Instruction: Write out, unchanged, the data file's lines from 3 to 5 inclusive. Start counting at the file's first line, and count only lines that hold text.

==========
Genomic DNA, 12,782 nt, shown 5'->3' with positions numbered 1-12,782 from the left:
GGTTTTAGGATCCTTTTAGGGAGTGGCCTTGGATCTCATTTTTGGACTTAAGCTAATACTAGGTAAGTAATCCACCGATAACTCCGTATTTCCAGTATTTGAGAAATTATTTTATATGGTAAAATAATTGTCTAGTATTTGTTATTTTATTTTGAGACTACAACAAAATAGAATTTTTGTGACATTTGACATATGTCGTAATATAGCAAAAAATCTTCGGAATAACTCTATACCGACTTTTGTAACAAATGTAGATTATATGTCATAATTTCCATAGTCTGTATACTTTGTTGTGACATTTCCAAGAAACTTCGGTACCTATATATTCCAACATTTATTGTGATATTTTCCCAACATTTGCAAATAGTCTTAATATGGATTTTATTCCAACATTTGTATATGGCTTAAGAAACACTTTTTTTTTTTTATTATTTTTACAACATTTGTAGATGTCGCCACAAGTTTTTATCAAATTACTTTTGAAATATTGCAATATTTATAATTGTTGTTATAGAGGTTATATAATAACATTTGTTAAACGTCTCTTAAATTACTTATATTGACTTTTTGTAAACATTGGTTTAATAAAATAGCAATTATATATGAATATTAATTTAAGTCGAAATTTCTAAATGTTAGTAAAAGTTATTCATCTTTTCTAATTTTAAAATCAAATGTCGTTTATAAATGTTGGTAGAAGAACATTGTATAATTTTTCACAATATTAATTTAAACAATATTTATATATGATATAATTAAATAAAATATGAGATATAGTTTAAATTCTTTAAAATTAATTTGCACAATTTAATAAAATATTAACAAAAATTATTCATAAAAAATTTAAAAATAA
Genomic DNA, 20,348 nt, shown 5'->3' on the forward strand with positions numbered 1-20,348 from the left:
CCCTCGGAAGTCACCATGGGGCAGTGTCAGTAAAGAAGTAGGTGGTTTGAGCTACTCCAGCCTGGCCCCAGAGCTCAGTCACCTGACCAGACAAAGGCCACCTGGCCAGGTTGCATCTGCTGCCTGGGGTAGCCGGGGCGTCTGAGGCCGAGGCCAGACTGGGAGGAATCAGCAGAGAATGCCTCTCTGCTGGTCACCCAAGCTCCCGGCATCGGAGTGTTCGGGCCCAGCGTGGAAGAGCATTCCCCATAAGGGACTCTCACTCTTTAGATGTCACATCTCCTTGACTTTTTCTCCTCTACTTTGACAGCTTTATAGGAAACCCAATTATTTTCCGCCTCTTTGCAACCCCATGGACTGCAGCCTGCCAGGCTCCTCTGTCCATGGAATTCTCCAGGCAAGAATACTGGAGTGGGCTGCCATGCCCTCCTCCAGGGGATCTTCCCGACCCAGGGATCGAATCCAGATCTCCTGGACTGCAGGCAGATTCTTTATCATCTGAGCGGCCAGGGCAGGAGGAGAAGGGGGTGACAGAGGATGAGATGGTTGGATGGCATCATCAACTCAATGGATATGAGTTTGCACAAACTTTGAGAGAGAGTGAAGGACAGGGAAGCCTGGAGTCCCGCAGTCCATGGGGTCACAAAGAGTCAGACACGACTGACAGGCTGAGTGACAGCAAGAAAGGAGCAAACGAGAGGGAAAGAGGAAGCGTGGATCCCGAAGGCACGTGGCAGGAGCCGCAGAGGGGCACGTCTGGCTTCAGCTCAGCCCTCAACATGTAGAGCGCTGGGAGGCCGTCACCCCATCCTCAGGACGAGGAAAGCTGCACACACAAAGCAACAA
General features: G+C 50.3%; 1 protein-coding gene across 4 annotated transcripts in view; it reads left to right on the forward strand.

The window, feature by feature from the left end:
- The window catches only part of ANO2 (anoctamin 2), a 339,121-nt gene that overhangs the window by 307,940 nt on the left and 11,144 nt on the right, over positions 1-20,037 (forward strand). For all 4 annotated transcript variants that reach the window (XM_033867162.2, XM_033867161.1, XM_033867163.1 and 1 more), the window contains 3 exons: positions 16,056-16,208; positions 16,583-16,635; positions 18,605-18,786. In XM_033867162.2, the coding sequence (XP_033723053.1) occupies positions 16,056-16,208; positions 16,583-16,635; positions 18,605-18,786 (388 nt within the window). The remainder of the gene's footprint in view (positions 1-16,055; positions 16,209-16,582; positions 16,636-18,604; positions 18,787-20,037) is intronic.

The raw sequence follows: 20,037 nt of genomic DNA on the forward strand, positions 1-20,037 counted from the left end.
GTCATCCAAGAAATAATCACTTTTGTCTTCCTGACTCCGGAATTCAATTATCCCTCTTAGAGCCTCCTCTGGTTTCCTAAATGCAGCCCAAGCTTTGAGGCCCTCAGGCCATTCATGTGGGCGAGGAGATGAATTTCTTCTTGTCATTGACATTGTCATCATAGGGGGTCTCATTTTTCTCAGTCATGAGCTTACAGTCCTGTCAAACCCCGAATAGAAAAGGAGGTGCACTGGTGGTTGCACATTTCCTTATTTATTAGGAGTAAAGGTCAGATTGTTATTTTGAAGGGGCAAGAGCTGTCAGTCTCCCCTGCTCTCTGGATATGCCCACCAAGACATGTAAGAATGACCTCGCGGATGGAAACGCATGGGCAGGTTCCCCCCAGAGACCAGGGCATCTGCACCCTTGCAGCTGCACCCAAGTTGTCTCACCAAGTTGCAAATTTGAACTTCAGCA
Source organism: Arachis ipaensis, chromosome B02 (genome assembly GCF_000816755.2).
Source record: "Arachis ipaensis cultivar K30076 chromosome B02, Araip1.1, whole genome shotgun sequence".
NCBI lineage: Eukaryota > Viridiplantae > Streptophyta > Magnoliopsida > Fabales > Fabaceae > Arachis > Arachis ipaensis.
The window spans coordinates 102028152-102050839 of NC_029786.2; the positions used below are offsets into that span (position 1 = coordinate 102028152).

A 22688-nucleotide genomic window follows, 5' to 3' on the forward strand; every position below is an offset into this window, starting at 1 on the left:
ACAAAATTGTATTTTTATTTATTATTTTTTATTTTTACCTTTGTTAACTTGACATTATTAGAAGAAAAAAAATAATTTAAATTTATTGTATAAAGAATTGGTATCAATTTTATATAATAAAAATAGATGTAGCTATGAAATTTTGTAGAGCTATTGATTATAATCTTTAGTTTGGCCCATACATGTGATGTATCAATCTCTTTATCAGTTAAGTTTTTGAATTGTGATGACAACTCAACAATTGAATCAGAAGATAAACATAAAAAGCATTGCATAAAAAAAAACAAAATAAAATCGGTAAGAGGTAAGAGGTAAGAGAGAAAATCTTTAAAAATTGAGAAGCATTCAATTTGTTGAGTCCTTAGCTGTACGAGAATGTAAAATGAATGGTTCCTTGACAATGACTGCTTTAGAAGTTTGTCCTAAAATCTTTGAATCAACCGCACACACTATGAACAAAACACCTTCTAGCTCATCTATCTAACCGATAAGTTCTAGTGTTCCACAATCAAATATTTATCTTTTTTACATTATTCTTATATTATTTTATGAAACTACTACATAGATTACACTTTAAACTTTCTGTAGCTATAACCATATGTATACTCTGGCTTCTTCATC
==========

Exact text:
Genomic DNA, 20,348 nt, shown 5'->3' on the forward strand with positions numbered 1-20,348 from the left:
CCCTCGGAAGTCACCATGGGGCAGTGTCAGTAAAGAAGTAGGTGGTTTGAGCTACTCCAGCCTGGCCCCAGAGCTCAGTCACCTGACCAGACAAAGGCCACCTGGCCAGGTTGCATCTGCTGCCTGGGGTAGCCGGGGCGTCTGAGGCCGAGGCCAGACTGGGAGGAATCAGCAGAGAATGCCTCTCTGCTGGTCACCCAAGCTCCCGGCATCGGAGTGTTCGGGCCCAGCGTGGAAGAGCATTCCCCATAAGGGACTCTCACTCTTTAGATGTCACATCTCCTTGACTTTTTCTCCTCTACTTTGACAGCTTTATAGGAAACCCAATTATTTTCCGCCTCTTTGCAACCCCATGGACTGCAGCCTGCCAGGCTCCTCTGTCCATGGAATTCTCCAGGCAAGAATACTGGAGTGGGCTGCCATGCCCTCCTCCAGGGGATCTTCCCGACCCAGGGATCGAATCCAGATCTCCTGGACTGCAGGCAGATTCTTTATCATCTGAGCGGCCAGGGCAGGAGGAGAAGGGGGTGACAGAGGATGAGATGGTTGGATGGCATCATCAACTCAATGGATATGAGTTTGCACAAACTTTGAGAGAGAGTGAAGGACAGGGAAGCCTGGAGTCCCGCAGTCCATGGGGTCACAAAGAGTCAGACACGACTGACAGGCTGAGTGACAGCAAGAAAGGAGCAAACGAGAGGGAAAGAGGAAGCGTGGATCCCGAAGGCACGTGGCAGGAGCCGCAGAGGGGCACGTCTGGCTTCAGCTCAGCCCTCAACATGTAGAGCGCTGGGAGGCCGTCACCCCATCCTCAGGACGAGGAAAGCTGCACACACAAAGCAACAA
General features: G+C 50.3%; 1 protein-coding gene across 4 annotated transcripts in view; it reads left to right on the forward strand.